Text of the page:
Encrypted Crash Dumps in FreeBSD, Time on Unix, Improve ZVOL sync write performance with a taskq, central log host with syslog-ng, NetBSD Entropy overhaul, Setting Up NetBSD Kernel Dev Environment, and more.
Some time ago, I was describing how to configure networking crash dumps. In that post, I mentioned that there is also the possibility to encrypt crash dumps. Today we will look into this functionality. Initially, it was implemented during Google Summer of Code 2013 by my friend Konrad Witaszczyk, who made it available in FreeBSD 12. If you can understand Polish, you can also look into his presentation on BSD-PL on which he gave a comprehensive review of all kernel crash dumps features.
The main issue with crash dumps is that they may include sensitive information available in memory during a crash. They will contain all the data from the kernel and the userland, like passwords, private keys, etc. While dumping them, they are written to unencrypted storage, so if somebody took out the hard drive, they could access sensitive data. If you are sending a crash dump through the network, it may be captured by third parties. Locally the data are written directly to a dump device, skipping the GEOM subsystem. The purpose of that is to allow a kernel to write a crash dump even in case a panic occurs in the GEOM subsystem. It means that a crash dump cannot be automatically encrypted with GELI.
Time, a word that is entangled in everything in our lives, something we’re intimately familiar with. Keeping track of it is important for many activities we do.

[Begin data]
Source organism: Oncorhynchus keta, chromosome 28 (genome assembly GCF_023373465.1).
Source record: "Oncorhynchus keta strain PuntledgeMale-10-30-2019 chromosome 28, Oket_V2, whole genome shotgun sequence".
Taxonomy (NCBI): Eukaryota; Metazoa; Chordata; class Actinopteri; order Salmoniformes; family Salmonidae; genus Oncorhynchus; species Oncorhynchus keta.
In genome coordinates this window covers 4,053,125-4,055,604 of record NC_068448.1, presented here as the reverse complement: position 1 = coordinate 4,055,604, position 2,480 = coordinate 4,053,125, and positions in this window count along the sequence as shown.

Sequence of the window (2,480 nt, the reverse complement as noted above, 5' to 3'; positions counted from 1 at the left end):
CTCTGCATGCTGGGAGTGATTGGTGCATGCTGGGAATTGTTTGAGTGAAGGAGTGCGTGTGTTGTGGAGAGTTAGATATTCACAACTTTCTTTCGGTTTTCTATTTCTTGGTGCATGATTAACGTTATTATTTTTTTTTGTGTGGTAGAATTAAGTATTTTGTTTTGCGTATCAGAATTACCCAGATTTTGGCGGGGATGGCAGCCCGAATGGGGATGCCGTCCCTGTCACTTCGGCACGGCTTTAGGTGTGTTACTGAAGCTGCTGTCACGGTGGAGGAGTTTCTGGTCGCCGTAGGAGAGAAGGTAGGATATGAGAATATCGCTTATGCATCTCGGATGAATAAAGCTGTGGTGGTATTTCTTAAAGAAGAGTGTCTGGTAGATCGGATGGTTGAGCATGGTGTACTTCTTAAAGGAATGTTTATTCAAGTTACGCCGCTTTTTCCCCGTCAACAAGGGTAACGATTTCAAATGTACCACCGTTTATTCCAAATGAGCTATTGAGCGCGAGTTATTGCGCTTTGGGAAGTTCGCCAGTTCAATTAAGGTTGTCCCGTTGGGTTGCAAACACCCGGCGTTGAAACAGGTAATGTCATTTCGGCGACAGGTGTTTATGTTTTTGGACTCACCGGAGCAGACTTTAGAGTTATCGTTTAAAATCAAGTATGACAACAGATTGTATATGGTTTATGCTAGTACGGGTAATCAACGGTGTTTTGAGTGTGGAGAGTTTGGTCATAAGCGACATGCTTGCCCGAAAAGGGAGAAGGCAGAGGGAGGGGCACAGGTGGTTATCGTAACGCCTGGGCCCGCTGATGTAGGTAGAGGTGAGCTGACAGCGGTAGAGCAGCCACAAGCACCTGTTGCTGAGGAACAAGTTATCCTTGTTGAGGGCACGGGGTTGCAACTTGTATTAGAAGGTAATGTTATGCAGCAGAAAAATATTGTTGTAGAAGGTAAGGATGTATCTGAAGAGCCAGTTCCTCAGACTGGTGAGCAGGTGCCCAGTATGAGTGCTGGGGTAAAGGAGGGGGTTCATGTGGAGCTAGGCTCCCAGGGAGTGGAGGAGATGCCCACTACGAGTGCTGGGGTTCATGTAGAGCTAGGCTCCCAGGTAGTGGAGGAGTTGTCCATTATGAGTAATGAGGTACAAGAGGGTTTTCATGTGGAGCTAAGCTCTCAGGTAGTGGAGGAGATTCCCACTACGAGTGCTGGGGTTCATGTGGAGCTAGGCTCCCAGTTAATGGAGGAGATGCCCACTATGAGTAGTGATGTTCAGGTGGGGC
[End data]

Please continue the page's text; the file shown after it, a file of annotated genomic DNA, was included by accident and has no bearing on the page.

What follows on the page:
Over millennia we’ve developed different ways to calculate it. Most prominently, we’ve relied on the position the sun appears to be at in the sky, what is called apparent solar time.
We’ve decided to split it as seasons pass, counting one full cycle of the 4 seasons as a year, a full rotation around the sun. We’ve also divided the passing of light to the lack thereof as days, a rotation of the earth on itself. Moving on to more precise clock divisions such as seconds, minutes, and hours, units that meant different things at different points in history. Ultimately, as travel got faster, the different ways of counting time that evolved in multiple places had to converge. People had to agree on what it all meant.
See the article for more
syslog-ng is the Swiss army knife of log management. You can collect logs from any source, process them in real time and deliver them to wide range of destinations. It allows you to flexibly collect, parse, classify, rewrite and correlate logs from across your infrastructure. This is why syslog-ng is the perfect solution for the central log host of my (mainly) FreeBSD based infrastructure.
This week I committed an overhaul of the kernel entropy system. Please let me know if you observe any snags! For the technical background, see the thread on tech-kern a few months ago: https://mail-index.NetBSD.org/tech-kern/2019/12/21/msg025876.html.
I used T_PAGEFLT’s blog post as a reference for setting my NetBSD kernel development environment since his website is down I’m putting down the steps here so it would be helpful for starters.
- You can now use ccache to speed up dsynth even more.
- Improving libossaudio, and the future of OSS in NetBSD
- DragonFlyBSD DHCPCD Import dhcpcd-9.0.2 with the following changes
- Reminder: watch this space for upcoming FreeBSD Office Hours, next is May 13th at 2pm Eastern, 18:00 UTC
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